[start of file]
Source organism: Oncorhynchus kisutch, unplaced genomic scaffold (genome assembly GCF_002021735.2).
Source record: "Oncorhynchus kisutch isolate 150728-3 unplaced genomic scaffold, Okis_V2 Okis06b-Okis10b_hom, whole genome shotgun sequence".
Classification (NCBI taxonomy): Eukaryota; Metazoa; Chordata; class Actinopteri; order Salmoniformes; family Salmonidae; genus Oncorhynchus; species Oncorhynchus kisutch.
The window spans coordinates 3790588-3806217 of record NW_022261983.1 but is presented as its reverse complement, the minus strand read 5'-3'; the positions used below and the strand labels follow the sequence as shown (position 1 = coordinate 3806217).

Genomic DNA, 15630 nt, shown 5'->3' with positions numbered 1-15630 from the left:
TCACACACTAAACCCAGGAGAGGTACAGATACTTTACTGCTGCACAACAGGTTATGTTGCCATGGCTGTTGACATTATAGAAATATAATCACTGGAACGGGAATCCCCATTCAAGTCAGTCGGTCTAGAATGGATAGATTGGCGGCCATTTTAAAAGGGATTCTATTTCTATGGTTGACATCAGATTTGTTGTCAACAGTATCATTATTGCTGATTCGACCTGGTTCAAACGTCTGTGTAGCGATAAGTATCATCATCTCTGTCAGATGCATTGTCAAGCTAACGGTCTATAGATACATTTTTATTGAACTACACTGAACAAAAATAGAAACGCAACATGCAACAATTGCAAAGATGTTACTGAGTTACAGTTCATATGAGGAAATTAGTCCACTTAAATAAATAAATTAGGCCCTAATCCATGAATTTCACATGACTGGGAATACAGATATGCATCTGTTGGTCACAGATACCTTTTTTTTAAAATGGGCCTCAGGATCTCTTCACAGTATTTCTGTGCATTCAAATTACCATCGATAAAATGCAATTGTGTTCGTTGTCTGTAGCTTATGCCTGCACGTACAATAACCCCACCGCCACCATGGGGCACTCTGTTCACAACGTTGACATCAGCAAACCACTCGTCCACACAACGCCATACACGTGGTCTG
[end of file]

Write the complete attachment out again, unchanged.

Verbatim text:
Source organism: Oncorhynchus kisutch, unplaced genomic scaffold (genome assembly GCF_002021735.2).
Source record: "Oncorhynchus kisutch isolate 150728-3 unplaced genomic scaffold, Okis_V2 Okis06b-Okis10b_hom, whole genome shotgun sequence".
Classification (NCBI taxonomy): Eukaryota; Metazoa; Chordata; class Actinopteri; order Salmoniformes; family Salmonidae; genus Oncorhynchus; species Oncorhynchus kisutch.
The window spans coordinates 3790588-3806217 of record NW_022261983.1 but is presented as its reverse complement, the minus strand read 5'-3'; the positions used below and the strand labels follow the sequence as shown (position 1 = coordinate 3806217).

Genomic DNA, 15630 nt, shown 5'->3' with positions numbered 1-15630 from the left:
TCACACACTAAACCCAGGAGAGGTACAGATACTTTACTGCTGCACAACAGGTTATGTTGCCATGGCTGTTGACATTATAGAAATATAATCACTGGAACGGGAATCCCCATTCAAGTCAGTCGGTCTAGAATGGATAGATTGGCGGCCATTTTAAAAGGGATTCTATTTCTATGGTTGACATCAGATTTGTTGTCAACAGTATCATTATTGCTGATTCGACCTGGTTCAAACGTCTGTGTAGCGATAAGTATCATCATCTCTGTCAGATGCATTGTCAAGCTAACGGTCTATAGATACATTTTTATTGAACTACACTGAACAAAAATAGAAACGCAACATGCAACAATTGCAAAGATGTTACTGAGTTACAGTTCATATGAGGAAATTAGTCCACTTAAATAAATAAATTAGGCCCTAATCCATGAATTTCACATGACTGGGAATACAGATATGCATCTGTTGGTCACAGATACCTTTTTTTTAAAATGGGCCTCAGGATCTCTTCACAGTATTTCTGTGCATTCAAATTACCATCGATAAAATGCAATTGTGTTCGTTGTCTGTAGCTTATGCCTGCACGTACAATAACCCCACCGCCACCATGGGGCACTCTGTTCACAACGTTGACATCAGCAAACCACTCGTCCACACAACGCCATACACGTGGTCTG